Frazier speaks v-e-r-y slowly; enunciation on steroids, which is unfortunate as the book doesn't exactly open with a bang. Still, once the travels actually get going, I found I enjoyed his dry humor better spoken than I likely would've in print (see also: Eric Weiner reading his "Geography of Bliss", though Weiner's hardly a "dry" writer). Some reviewers have said he whines a lot, but I didn't think so. I found his humor the best when things went wrong.Not saying I wouldn't have liked to see the author's sketches and photos, and I would've liked to skim the history sections at times; I did actually engage in some slight fast-forwarding in a couple of places, but by the end I felt this book was a great use of a credit.
Avid reader and traveler. I love mysteries and series that weave history and real world experiences with the story.
Ian Frazier's travels through Siberia are discussed, but you get the feeling it is more about the idea of travel than really being involved in the trip. He is thorough in his discussion of the history and description of what people look like and wear, but it doesn't seem that he really gets involved in the trips themselves. I'm all for a challenge in travel, but be better if he was in the moment or if he wrote about the history, but the author doesn't quite meld the two together as well as other travelogs.
It was interesting to hear about the locations and their history, so three stars is the most I could muster.
The author read the book and that was a downer. He was flat and basically boring. I didn't need to hear him practicing his Russian. He does translate the Russian but not the French - some of us took German or Spanish NOT French. A professional reader was needed.
I was most fascinated by the historic flashbacks, such when he writes about Genghis Khan, the development of the Russian aristocracy and the Decemberists. The travel writing is not so interesting, although Frazier certainly has a gift for storytelling. I haven't finished the book and might not ever because, so far (perhaps 2/3 in) not much has happened. I think for the most part, he relies too much on the reader having a strong idea of what Siberia is like. He tends to play against such assumptions, but since I had so little understanding of the difference between Siberia and Western Russia, much of the impact fell flat for me. I hope that the hardcopy book contains maps and photographs. The endless listing of places doesn't work particularly well in an audiobook format and, while he describes locales fabulously, there are plenty of you-had-to-be-there moments which slowed down the pace.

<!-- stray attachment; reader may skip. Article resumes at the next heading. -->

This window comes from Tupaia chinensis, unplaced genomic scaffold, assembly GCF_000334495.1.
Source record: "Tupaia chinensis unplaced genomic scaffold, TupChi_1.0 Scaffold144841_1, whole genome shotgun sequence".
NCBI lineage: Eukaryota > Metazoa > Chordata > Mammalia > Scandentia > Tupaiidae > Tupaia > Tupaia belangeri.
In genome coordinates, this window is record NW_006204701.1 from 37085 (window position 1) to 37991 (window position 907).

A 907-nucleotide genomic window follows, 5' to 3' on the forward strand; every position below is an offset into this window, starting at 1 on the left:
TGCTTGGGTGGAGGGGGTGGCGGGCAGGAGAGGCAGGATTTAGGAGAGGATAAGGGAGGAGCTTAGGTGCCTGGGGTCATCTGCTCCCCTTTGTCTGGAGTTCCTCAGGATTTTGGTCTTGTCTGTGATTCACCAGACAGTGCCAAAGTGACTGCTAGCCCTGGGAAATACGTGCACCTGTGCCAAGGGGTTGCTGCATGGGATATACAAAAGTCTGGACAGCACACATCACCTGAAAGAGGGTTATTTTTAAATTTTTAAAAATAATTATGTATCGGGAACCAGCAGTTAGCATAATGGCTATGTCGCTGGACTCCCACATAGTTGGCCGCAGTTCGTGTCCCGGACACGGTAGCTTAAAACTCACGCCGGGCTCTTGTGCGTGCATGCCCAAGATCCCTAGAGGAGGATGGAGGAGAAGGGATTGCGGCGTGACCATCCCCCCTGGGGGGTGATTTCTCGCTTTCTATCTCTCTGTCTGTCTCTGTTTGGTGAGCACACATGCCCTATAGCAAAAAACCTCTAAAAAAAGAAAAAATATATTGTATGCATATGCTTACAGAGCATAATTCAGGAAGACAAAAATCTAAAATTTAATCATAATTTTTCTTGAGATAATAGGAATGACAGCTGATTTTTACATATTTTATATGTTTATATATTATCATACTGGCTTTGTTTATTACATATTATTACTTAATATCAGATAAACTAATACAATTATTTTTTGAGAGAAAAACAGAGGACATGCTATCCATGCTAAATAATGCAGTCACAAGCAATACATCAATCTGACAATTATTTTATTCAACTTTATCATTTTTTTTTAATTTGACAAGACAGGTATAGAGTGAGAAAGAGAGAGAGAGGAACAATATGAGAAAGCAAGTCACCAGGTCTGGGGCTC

Rarely should an author narrate his or her own book, and unfortunately, this is another example of why. Frazier's reading is like a elementary student carefully reading and slowly enunciating the larger words. His narration is almost always slow and halting, and then occasionally sped up so one sentence runs into another. The author or publisher should have invested in a proper narrator. As for content, the subject is fascinating and certainly the journey across Siberia must have been amazing, but unfortunately, this does not come across in this telling. The books gets lost in one aside to another, and one never gets a real feel for the amazing,people, cities, and countryside the author must certainly have encountered. A hollow, lackluster account. Indeed, except for the fact that Siberian cities have very many beautiful women, a fact the author likes to relate with every passing city, Siberia remains as vast and distant as it was before reading this book.